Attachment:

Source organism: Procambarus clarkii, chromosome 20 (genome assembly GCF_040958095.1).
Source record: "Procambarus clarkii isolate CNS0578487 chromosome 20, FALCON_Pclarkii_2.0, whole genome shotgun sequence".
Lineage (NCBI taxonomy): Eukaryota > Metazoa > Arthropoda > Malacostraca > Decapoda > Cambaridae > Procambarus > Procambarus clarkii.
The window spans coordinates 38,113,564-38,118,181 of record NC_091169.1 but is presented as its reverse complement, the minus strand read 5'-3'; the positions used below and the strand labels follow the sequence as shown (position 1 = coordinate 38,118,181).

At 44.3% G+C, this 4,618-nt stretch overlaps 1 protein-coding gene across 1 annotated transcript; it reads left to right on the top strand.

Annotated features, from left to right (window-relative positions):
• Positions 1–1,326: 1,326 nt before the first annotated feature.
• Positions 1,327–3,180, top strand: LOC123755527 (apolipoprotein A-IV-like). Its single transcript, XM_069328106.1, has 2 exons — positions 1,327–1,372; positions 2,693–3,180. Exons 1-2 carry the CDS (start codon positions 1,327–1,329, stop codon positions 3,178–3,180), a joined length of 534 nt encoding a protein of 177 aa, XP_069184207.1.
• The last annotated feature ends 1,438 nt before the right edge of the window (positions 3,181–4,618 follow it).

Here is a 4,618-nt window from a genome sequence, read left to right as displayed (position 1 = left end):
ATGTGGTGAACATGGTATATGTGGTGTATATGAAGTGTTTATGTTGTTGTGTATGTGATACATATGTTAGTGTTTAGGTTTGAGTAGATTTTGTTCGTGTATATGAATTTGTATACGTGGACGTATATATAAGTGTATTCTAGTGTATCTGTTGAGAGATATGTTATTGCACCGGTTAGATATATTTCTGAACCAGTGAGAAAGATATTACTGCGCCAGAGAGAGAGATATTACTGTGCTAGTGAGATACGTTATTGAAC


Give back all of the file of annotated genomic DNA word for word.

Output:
Source organism: Procambarus clarkii, chromosome 20 (genome assembly GCF_040958095.1).
Source record: "Procambarus clarkii isolate CNS0578487 chromosome 20, FALCON_Pclarkii_2.0, whole genome shotgun sequence".
Lineage (NCBI taxonomy): Eukaryota > Metazoa > Arthropoda > Malacostraca > Decapoda > Cambaridae > Procambarus > Procambarus clarkii.
The window spans coordinates 38,113,564-38,118,181 of record NC_091169.1 but is presented as its reverse complement, the minus strand read 5'-3'; the positions used below and the strand labels follow the sequence as shown (position 1 = coordinate 38,118,181).

At 44.3% G+C, this 4,618-nt stretch overlaps 1 protein-coding gene across 1 annotated transcript; it reads left to right on the top strand.

Annotated features, from left to right (window-relative positions):
• Positions 1–1,326: 1,326 nt before the first annotated feature.
• Positions 1,327–3,180, top strand: LOC123755527 (apolipoprotein A-IV-like). Its single transcript, XM_069328106.1, has 2 exons — positions 1,327–1,372; positions 2,693–3,180. Exons 1-2 carry the CDS (start codon positions 1,327–1,329, stop codon positions 3,178–3,180), a joined length of 534 nt encoding a protein of 177 aa, XP_069184207.1.
• The last annotated feature ends 1,438 nt before the right edge of the window (positions 3,181–4,618 follow it).

Here is a 4,618-nt window from a genome sequence, read left to right as displayed (position 1 = left end):
ATGTGGTGAACATGGTATATGTGGTGTATATGAAGTGTTTATGTTGTTGTGTATGTGATACATATGTTAGTGTTTAGGTTTGAGTAGATTTTGTTCGTGTATATGAATTTGTATACGTGGACGTATATATAAGTGTATTCTAGTGTATCTGTTGAGAGATATGTTATTGCACCGGTTAGATATATTTCTGAACCAGTGAGAAAGATATTACTGCGCCAGAGAGAGAGATATTACTGTGCTAGTGAGATACGTTATTGAAC